If you go on to any whitetail forum ask about coyote management, you will get a ton of different opinions. Some people will say that you need to shoot them all and other say that it does not matter how many you kill it will not affect the population. And still others will say that coyotes do not really affect deer populations so do not worry about killing them. But who is right? Is there anything that can be done about coyotes?
NPR reported on a new study that sheds some light onto that question. Scientist University of Georgia’s Warnell School of Forestry conducted would be the largest study of coyotes in the Southern US. For the next two years, scientists followed radio collared coyotes across hunks of Alabama, Georgia and South Carolina in order why coyotes have become so ubiquitous across the region.
The study relieved a couple of things that hunters will find very interesting. First, deer in the south use deer as a year round food source. Conventional wisdom says that coyotes only eat deer during fawning season and ones that they are able to scavenge during hunting season.
Michael Chamberlain, lead scientist on the study says,“Well for one thing, coyotes in the Southeast are relying more heavily on deer as prey than Western coyotes do….By and far white tailed deer were the most important prey resource for resident coyotes. And this wasn’t just in hunting season, either. The constant consistent use of adults throughout the year is something you can’t just describe a way to scavenging.”
But probably the most interesting part of the study has to do with Coyote movements and how the spread from one area to another. The study described two types of coyotes, resident and transient. How these types of animals interact makes coyote management a real puzzle.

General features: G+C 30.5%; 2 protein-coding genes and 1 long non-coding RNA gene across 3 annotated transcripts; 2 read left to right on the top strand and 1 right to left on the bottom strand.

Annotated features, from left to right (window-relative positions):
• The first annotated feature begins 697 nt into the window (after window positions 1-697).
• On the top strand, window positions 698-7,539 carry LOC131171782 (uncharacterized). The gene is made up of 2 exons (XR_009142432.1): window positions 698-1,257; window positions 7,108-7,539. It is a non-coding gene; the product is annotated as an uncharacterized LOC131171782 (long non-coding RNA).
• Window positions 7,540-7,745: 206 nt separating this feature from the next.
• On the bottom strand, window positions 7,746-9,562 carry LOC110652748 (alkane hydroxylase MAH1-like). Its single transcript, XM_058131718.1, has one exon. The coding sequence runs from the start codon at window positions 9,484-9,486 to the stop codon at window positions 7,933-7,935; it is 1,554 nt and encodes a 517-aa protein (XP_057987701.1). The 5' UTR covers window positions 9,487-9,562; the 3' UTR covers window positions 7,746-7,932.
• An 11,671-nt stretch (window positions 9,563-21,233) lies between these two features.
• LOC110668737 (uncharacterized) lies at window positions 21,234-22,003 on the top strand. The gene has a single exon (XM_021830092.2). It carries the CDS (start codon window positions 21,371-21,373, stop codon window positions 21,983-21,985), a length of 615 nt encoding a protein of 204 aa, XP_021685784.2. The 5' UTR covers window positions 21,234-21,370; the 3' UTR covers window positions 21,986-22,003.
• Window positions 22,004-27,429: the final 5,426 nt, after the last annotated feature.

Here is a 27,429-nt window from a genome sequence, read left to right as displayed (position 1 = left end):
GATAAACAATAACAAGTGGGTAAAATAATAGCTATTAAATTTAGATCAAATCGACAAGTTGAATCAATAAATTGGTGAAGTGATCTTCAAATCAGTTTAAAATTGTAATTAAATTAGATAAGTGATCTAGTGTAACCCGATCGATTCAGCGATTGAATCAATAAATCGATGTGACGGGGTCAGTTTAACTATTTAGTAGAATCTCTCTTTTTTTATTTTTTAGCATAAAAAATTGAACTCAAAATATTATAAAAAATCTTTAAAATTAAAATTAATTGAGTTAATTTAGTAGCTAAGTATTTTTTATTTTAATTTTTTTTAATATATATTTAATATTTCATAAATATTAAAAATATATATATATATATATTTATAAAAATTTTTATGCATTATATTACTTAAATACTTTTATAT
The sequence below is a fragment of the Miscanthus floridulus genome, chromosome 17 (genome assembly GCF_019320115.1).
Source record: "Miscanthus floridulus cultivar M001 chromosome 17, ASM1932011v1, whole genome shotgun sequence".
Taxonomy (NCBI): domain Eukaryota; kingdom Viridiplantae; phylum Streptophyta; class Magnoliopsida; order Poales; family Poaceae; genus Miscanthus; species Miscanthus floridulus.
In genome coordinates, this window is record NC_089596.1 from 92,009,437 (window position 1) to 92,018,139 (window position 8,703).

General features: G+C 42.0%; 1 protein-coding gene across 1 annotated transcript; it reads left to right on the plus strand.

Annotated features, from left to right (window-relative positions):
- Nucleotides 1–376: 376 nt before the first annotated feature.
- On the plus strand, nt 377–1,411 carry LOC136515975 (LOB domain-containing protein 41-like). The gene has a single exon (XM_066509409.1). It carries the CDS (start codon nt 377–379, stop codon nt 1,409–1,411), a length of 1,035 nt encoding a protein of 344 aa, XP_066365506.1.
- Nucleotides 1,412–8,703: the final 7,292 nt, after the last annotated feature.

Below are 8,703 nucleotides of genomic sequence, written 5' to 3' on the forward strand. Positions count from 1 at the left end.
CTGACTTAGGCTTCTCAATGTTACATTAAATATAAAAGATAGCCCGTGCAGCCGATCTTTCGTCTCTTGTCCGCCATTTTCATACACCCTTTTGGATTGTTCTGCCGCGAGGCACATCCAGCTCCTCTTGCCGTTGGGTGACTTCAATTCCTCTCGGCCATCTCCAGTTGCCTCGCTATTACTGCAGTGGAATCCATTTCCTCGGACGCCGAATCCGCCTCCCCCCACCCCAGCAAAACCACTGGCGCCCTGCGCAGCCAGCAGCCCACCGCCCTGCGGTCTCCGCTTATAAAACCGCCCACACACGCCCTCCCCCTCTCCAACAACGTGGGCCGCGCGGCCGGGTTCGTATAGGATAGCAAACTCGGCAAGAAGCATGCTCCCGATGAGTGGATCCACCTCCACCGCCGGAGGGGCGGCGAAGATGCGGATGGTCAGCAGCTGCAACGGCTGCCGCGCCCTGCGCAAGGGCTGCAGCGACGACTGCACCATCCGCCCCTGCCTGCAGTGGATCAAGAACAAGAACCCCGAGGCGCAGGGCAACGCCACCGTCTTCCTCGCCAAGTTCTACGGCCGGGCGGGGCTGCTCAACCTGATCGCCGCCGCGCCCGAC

Resident Coyotes are mated pairs that set up shop in territories of about 10 square miles. They stick to their core areas and hardly ever venture out. Transients on the other hand are nomadic. They are usually young adults and move 60, 70 sometimes 100 miles at a time.
Here is the kicker. When you shoot a resident coyote a transient quickly moves in and takes its place.
“It essentially means that you need to put a 50 to 70 square mile circle around your property and recognize that that’s what you’re actually managing,” Chamberlain said by way of advice to owners of hunting land.
According to Charlie Killmaster, lead deer biologist for the Georgia Department of Natural Resources, It makes coyote management feel like a game of whack-a-mole. You have to think bigger than your hunting club, like statewide bigger, hence the open season on coyotes in Georgia. But ironically, shooting every coyote on sight doesn’t accomplish much.
“Indiscriminate coyote harvest is not really that effective for improving things for wildlife,” he said.
Instead, a landowner should do their homework, really target the animal that is causing you trouble. Even then, the effects of more discriminate trapping are short lived given the resident/transient relationship.
This study shows that coyote management is extremely difficult and can really feel futile. One thing for sure is that coyotes are here to stay and there is absolutely no way that we can effect their populations by hunting. What we can do is try and minimize their impact by being selective of when we target them.
The best advise I have received is to trap them right before fawning season. If you can reduce your local population during this time. You hope that the fawns can grow enough during the time the resident coyote you killed is replaced by a transient. This will give the fawns the best chance of survival. Even though this study showed that they still kill adult deer, it is more difficult and it takes less deer to feed them.
The more we learn the better we can manage them and help ensure healthy populations for all animals.